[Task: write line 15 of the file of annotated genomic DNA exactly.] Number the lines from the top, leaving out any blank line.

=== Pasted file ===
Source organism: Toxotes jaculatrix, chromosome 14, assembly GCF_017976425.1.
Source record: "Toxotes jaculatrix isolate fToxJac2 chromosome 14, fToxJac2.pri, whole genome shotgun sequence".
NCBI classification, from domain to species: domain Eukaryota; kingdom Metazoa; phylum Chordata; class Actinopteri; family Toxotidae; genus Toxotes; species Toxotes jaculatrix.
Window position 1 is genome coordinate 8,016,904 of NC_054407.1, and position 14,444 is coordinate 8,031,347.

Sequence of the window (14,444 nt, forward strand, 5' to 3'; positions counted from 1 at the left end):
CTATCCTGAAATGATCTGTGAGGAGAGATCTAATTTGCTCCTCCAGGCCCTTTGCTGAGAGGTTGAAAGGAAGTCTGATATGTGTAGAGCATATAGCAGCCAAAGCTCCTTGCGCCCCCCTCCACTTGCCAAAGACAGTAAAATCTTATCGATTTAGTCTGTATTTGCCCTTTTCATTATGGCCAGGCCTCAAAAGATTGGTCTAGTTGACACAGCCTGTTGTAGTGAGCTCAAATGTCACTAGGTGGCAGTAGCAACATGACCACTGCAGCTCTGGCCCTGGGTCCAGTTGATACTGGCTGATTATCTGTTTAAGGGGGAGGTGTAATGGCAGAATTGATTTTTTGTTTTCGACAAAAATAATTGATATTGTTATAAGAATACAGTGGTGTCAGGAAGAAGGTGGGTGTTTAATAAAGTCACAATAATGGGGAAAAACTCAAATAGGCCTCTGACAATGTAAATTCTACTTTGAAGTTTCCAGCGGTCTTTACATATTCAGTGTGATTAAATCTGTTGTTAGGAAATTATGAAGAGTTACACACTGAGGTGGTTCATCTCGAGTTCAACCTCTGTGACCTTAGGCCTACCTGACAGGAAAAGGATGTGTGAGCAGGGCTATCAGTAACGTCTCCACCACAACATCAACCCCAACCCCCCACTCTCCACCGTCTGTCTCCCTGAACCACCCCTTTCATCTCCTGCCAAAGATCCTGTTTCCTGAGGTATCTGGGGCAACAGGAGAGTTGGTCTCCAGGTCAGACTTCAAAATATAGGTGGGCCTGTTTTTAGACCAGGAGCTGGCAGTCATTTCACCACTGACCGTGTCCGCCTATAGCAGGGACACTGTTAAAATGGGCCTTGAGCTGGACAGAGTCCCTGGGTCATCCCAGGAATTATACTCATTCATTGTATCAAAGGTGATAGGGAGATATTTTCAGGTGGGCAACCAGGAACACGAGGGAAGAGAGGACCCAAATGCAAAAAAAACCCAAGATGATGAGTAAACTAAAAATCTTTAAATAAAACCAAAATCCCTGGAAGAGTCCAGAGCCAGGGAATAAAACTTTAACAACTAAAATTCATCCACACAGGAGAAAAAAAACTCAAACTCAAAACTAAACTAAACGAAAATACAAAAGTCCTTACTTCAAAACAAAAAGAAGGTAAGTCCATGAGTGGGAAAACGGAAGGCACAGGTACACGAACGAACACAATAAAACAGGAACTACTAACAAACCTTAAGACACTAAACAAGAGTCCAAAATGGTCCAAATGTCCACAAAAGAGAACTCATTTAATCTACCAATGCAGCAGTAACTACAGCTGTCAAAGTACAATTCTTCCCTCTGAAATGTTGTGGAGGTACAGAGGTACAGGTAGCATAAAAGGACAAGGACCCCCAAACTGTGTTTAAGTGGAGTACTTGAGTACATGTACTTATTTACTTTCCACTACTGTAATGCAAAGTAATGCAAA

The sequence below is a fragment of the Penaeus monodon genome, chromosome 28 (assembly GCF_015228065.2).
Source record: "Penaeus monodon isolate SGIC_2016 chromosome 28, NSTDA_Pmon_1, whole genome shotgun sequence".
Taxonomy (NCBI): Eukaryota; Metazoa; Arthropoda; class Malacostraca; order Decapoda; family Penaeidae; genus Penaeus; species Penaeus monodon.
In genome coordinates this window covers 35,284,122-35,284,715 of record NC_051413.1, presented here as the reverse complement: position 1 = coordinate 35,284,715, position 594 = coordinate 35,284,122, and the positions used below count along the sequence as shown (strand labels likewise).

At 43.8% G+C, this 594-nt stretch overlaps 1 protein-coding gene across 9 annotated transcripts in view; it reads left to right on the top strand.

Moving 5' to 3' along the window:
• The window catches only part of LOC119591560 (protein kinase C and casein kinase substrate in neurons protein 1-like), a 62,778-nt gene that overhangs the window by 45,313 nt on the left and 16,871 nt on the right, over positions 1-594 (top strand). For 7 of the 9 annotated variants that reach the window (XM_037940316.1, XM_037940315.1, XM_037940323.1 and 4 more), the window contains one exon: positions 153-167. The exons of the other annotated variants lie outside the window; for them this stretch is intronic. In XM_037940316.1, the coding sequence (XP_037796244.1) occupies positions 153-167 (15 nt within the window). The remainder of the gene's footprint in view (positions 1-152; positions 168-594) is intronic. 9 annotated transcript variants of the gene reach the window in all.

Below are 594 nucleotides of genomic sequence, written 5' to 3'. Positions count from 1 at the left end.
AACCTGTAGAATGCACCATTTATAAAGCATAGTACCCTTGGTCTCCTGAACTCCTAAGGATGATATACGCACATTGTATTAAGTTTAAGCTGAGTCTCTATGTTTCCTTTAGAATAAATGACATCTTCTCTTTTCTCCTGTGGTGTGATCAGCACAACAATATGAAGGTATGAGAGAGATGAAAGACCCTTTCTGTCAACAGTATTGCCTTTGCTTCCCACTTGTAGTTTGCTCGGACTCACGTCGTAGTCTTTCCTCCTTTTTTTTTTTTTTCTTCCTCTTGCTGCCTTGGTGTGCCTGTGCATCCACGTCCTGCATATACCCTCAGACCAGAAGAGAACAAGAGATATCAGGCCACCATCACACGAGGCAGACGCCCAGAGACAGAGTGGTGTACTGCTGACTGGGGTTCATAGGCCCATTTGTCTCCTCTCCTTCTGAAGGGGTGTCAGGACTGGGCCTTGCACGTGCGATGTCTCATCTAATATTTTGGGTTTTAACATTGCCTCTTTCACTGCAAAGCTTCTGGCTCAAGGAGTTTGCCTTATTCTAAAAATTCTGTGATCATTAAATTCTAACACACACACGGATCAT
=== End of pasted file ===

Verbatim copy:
AACCTGTAGAATGCACCATTTATAAAGCATAGTACCCTTGGTCTCCTGAACTCCTAAGGATGATATACGCACATTGTATTAAGTTTAAGCTGAGTCTCTATGTTTCCTTTAGAATAAATGACATCTTCTCTTTTCTCCTGTGGTGTGATCAGCACAACAATATGAAGGTATGAGAGAGATGAAAGACCCTTTCTGTCAACAGTATTGCCTTTGCTTCCCACTTGTAGTTTGCTCGGACTCACGTCGTAGTCTTTCCTCCTTTTTTTTTTTTTTCTTCCTCTTGCTGCCTTGGTGTGCCTGTGCATCCACGTCCTGCATATACCCTCAGACCAGAAGAGAACAAGAGATATCAGGCCACCATCACACGAGGCAGACGCCCAGAGACAGAGTGGTGTACTGCTGACTGGGGTTCATAGGCCCATTTGTCTCCTCTCCTTCTGAAGGGGTGTCAGGACTGGGCCTTGCACGTGCGATGTCTCATCTAATATTTTGGGTTTTAACATTGCCTCTTTCACTGCAAAGCTTCTGGCTCAAGGAGTTTGCCTTATTCTAAAAATTCTGTGATCATTAAATTCTAACACACACACGGATCAT